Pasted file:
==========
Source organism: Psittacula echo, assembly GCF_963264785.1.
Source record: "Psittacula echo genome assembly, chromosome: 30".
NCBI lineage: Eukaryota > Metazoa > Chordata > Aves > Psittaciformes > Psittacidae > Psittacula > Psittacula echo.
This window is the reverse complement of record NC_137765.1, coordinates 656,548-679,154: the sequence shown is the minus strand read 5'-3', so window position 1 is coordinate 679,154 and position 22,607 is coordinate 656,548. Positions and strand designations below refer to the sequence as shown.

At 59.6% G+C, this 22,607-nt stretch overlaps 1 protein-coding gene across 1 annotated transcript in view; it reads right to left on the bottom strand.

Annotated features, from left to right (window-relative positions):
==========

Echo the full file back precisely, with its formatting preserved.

Source organism: Psittacula echo, assembly GCF_963264785.1.
Source record: "Psittacula echo genome assembly, chromosome: 30".
NCBI lineage: Eukaryota > Metazoa > Chordata > Aves > Psittaciformes > Psittacidae > Psittacula > Psittacula echo.
This window is the reverse complement of record NC_137765.1, coordinates 656,548-679,154: the sequence shown is the minus strand read 5'-3', so window position 1 is coordinate 679,154 and position 22,607 is coordinate 656,548. Positions and strand designations below refer to the sequence as shown.

At 59.6% G+C, this 22,607-nt stretch overlaps 1 protein-coding gene across 1 annotated transcript in view; it reads right to left on the bottom strand.

Annotated features, from left to right (window-relative positions):